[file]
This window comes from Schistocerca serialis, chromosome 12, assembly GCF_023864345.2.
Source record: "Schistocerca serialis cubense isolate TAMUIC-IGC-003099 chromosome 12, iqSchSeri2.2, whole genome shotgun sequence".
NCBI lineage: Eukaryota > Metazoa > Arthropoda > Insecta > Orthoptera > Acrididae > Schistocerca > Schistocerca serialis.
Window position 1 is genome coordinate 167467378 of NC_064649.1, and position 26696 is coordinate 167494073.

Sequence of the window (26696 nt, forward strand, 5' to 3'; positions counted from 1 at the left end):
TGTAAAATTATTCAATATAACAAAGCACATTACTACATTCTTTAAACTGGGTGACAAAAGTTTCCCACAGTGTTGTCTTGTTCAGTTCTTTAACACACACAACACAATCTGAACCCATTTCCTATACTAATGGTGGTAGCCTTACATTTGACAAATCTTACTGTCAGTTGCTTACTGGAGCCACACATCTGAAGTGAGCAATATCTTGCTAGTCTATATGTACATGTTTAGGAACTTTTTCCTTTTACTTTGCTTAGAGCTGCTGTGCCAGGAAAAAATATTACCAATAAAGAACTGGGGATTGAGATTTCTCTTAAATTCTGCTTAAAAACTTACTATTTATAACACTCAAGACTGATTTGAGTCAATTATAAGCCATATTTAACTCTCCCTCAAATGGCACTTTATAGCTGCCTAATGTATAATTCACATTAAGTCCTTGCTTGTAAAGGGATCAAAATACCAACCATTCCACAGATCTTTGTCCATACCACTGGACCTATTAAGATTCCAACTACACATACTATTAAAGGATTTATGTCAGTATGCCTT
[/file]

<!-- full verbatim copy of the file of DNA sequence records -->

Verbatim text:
This window comes from Schistocerca serialis, chromosome 12, assembly GCF_023864345.2.
Source record: "Schistocerca serialis cubense isolate TAMUIC-IGC-003099 chromosome 12, iqSchSeri2.2, whole genome shotgun sequence".
NCBI lineage: Eukaryota > Metazoa > Arthropoda > Insecta > Orthoptera > Acrididae > Schistocerca > Schistocerca serialis.
Window position 1 is genome coordinate 167467378 of NC_064649.1, and position 26696 is coordinate 167494073.

Sequence of the window (26696 nt, forward strand, 5' to 3'; positions counted from 1 at the left end):
TGTAAAATTATTCAATATAACAAAGCACATTACTACATTCTTTAAACTGGGTGACAAAAGTTTCCCACAGTGTTGTCTTGTTCAGTTCTTTAACACACACAACACAATCTGAACCCATTTCCTATACTAATGGTGGTAGCCTTACATTTGACAAATCTTACTGTCAGTTGCTTACTGGAGCCACACATCTGAAGTGAGCAATATCTTGCTAGTCTATATGTACATGTTTAGGAACTTTTTCCTTTTACTTTGCTTAGAGCTGCTGTGCCAGGAAAAAATATTACCAATAAAGAACTGGGGATTGAGATTTCTCTTAAATTCTGCTTAAAAACTTACTATTTATAACACTCAAGACTGATTTGAGTCAATTATAAGCCATATTTAACTCTCCCTCAAATGGCACTTTATAGCTGCCTAATGTATAATTCACATTAAGTCCTTGCTTGTAAAGGGATCAAAATACCAACCATTCCACAGATCTTTGTCCATACCACTGGACCTATTAAGATTCCAACTACACATACTATTAAAGGATTTATGTCAGTATGCCTT